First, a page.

Ahidjo introduced one of the worst repressive regimes of the
1960s in southern Africa. European human rights groups
stated that there were thousands of political prisoners in
the country's prisons. Ahidjo resigned unexpectedly in 1982
and he was replaced by his former prime minister, lawyer
Paul Biya. Also see AbbreviationFinder for abbreviation of CM and its meanings of Cameroon.
Biya continued the political and economic line of the
former government, but Ahidjo's supporters, in collaboration
with people from the army, tried to conduct a coup d'état.
It was the young people, especially the students, who at
street fights went against the coup makers. The rise in
unemployment and food shortages undermined the image of
Cameroon as a welfare society. The president tried to
strengthen his power in the accelerated elections in April
1984, when democratic organizations were banned, and he
obtained re-election. However, the instability led to a new
coup attempt and a series of bloody clashes that left 200
During this period, UNC was renamed the Cameroon's
Democratic Group, the RDPC, but the policy was the same.
While the UPC tried to adopt a more flexible attitude to
regain its social hinterland, Biya founded new provinces to
weaken the economic and political influence of Muslims in
the north. The oil extraction led to renewed ethnic
conflicts and to rivalry between the English and French
speakers. The problems that arose in the fall in world
market prices for coffee, rubber and cotton were exacerbated
by the reliance on a handful of French companies, which
controlled almost 44% of all exports.
In 1988, Biya was re-elected. The press censorship became
more stringent and Biya also assumed the post of prime
In connection with the fall in oil prices and the
financial burden associated with repayment of the external
debt, the government introduced a structural adjustment
program while trying to stabilize the country's finances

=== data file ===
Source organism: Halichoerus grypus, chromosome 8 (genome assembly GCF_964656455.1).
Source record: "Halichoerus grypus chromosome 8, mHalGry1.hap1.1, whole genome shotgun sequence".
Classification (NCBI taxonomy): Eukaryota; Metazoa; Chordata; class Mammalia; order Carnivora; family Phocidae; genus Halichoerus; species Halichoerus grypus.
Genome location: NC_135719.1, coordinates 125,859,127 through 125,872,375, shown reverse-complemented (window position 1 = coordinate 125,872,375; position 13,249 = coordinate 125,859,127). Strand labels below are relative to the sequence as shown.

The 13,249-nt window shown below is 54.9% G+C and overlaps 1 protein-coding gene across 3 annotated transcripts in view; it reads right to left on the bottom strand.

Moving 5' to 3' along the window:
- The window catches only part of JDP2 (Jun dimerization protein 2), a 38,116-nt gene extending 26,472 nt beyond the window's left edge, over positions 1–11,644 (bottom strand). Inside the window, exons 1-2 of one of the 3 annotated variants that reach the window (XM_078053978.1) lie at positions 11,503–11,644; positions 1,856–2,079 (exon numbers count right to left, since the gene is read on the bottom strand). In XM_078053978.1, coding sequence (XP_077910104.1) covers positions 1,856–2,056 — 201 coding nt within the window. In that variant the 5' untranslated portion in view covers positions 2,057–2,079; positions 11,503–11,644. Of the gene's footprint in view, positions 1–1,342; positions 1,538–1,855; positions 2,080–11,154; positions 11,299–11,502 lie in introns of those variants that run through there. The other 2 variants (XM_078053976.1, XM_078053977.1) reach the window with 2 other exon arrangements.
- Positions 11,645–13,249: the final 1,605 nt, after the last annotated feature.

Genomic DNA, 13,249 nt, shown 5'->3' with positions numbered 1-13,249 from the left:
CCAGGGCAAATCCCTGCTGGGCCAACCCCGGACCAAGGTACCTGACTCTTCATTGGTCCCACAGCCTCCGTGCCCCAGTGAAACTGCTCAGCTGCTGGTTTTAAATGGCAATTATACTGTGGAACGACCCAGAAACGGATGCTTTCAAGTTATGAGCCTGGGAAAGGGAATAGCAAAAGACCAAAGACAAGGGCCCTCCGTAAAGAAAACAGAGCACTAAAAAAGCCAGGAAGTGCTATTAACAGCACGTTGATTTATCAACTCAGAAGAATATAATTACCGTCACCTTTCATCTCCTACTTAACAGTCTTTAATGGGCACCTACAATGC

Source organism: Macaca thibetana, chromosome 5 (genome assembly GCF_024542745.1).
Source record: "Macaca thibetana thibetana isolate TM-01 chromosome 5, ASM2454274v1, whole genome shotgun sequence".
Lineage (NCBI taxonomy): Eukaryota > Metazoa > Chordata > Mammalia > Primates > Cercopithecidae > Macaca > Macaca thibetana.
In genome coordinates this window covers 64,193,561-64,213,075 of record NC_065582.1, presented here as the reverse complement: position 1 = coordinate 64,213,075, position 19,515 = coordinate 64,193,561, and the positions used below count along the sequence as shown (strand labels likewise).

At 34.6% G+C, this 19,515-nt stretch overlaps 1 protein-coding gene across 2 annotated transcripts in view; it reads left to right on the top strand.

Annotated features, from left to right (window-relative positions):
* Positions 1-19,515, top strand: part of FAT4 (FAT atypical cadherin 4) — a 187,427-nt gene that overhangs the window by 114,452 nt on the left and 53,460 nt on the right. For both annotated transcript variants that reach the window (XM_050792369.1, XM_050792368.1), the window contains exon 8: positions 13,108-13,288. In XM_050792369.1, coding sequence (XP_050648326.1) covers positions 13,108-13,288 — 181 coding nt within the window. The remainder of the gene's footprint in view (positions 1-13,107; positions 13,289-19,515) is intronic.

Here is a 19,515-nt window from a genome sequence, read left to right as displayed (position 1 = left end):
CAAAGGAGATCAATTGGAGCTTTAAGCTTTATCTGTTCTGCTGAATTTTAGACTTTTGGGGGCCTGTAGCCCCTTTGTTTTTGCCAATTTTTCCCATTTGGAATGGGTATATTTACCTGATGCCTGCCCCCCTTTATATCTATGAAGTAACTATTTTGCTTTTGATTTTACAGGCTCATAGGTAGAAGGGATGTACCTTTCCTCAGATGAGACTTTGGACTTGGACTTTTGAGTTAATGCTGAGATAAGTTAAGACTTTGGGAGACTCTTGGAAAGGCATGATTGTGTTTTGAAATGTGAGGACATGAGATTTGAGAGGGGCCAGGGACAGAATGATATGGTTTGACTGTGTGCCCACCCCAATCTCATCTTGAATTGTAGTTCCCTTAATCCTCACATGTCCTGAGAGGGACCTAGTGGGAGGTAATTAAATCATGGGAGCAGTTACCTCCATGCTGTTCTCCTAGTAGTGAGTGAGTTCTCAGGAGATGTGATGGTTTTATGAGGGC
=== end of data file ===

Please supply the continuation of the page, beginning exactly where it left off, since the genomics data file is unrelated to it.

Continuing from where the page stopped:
with the assistance of the IMF and the World Bank. The debt
was renegotiated with the Paris Club, and an agreement was
reached based on a reduction in imports and government
spending, privatization of public companies and a banking
In 1990, social and political organizations accused the
government of backing hundreds of Cameroon residents. Some
months later, the government allowed the creation of
political parties; about 70 political organizations became
legal in this way.
In November 1991, opposition leaders demanded, in part,
the reintroduction of the federal system abolished in 1972,
and partly a constitutional reform. The country's political
crisis worsened, with strikes and large demonstrations
demanding the introduction of democracy. Police reprisals
cost hundreds of people their lives.
In December, the government decided to hold elections to
take place in February 1992. The opposition demanded a prior
regulation of the Constitution and the electoral system, but
several parties nevertheless participated in the elections
that took place on March 1, 1992.
The RDCP won 88 of Parliament's 180 seats, while the UNDP
captured 68. According to official figures, turnout was 61%.
Biya accelerated the holding of the presidential election
until October 11, 1992, attended by representatives from 7
political parties. Among these was John Fru Ndi of the
leading opposition party FSD representing the English
speakers. Both the FSD and Cameroon's Democratic Union had
boycotted the March 1992 election.
The government's victory of 39.98% of the vote against
the FSD's 35.97% - under widespread suspicion of electoral
fraud - led to riots in the northeastern English-speaking
province - Mrs Ndi's base.
Despite declarations by the international election
observers that election fraud had taken place, the Supreme
Court rejected the declaration invalid. Mrs. Ndi appointed
herself president. The government declared the northeastern
province in an emergency, while Ms. Ndi and his supporters
were placed under house arrest.
In November, a coalition government was formed with the
participation of the RDCP and some smaller parties. The
repression increased and led to international protests;
especially when four members of the Bar Council were
arrested in December for leading a demonstration - one of
the lawyers died after torture. US stopped aid to Cameroon;
Biya abrogated the state of emergency and released Ms. Ndi.